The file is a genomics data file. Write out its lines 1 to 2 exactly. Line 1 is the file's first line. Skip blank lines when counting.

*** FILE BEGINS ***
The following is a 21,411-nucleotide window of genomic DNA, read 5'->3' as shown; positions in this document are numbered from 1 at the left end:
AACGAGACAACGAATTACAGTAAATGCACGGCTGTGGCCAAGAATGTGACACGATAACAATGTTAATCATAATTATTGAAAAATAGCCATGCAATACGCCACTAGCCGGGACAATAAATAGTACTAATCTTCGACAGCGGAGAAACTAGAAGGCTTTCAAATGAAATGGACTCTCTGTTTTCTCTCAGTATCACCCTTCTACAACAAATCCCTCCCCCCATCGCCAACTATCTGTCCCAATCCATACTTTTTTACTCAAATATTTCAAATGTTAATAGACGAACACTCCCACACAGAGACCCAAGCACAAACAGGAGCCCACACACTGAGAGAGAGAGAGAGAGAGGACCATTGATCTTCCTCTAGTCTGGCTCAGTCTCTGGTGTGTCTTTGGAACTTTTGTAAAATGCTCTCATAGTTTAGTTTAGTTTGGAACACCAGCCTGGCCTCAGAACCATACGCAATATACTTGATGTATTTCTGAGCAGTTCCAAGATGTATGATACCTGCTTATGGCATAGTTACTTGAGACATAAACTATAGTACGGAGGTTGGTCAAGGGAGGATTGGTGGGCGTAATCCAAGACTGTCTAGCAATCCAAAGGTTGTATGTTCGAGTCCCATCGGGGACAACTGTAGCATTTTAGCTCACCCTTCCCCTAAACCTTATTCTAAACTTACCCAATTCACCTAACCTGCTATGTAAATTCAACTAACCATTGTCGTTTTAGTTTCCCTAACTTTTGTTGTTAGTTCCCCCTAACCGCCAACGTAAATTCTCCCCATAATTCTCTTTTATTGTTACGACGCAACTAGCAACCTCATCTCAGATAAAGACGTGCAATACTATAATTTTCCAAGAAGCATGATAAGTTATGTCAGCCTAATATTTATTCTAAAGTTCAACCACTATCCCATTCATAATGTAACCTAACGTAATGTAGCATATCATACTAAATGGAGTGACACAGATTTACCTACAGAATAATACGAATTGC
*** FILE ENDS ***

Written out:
The following is a 21,411-nucleotide window of genomic DNA, read 5'->3' as shown; positions in this document are numbered from 1 at the left end:
AACGAGACAACGAATTACAGTAAATGCACGGCTGTGGCCAAGAATGTGACACGATAACAATGTTAATCATAATTATTGAAAAATAGCCATGCAATACGCCACTAGCCGGGACAATAAATAGTACTAATCTTCGACAGCGGAGAAACTAGAAGGCTTTCAAATGAAATGGACTCTCTGTTTTCTCTCAGTATCACCCTTCTACAACAAATCCCTCCCCCCATCGCCAACTATCTGTCCCAATCCATACTTTTTTACTCAAATATTTCAAATGTTAATAGACGAACACTCCCACACAGAGACCCAAGCACAAACAGGAGCCCACACACTGAGAGAGAGAGAGAGAGAGGACCATTGATCTTCCTCTAGTCTGGCTCAGTCTCTGGTGTGTCTTTGGAACTTTTGTAAAATGCTCTCATAGTTTAGTTTAGTTTGGAACACCAGCCTGGCCTCAGAACCATACGCAATATACTTGATGTATTTCTGAGCAGTTCCAAGATGTATGATACCTGCTTATGGCATAGTTACTTGAGACATAAACTATAGTACGGAGGTTGGTCAAGGGAGGATTGGTGGGCGTAATCCAAGACTGTCTAGCAATCCAAAGGTTGTATGTTCGAGTCCCATCGGGGACAACTGTAGCATTTTAGCTCACCCTTCCCCTAAACCTTATTCTAAACTTACCCAATTCACCTAACCTGCTATGTAAATTCAACTAACCATTGTCGTTTTAGTTTCCCTAACTTTTGTTGTTAGTTCCCCCTAACCGCCAACGTAAATTCTCCCCATAATTCTCTTTTATTGTTACGACGCAACTAGCAACCTCATCTCAGATAAAGACGTGCAATACTATAATTTTCCAAGAAGCATGATAAGTTATGTCAGCCTAATATTTATTCTAAAGTTCAACCACTATCCCATTCATAATGTAACCTAACGTAATGTAGCATATCATACTAAATGGAGTGACACAGATTTACCTACAGAATAATACGAATTGC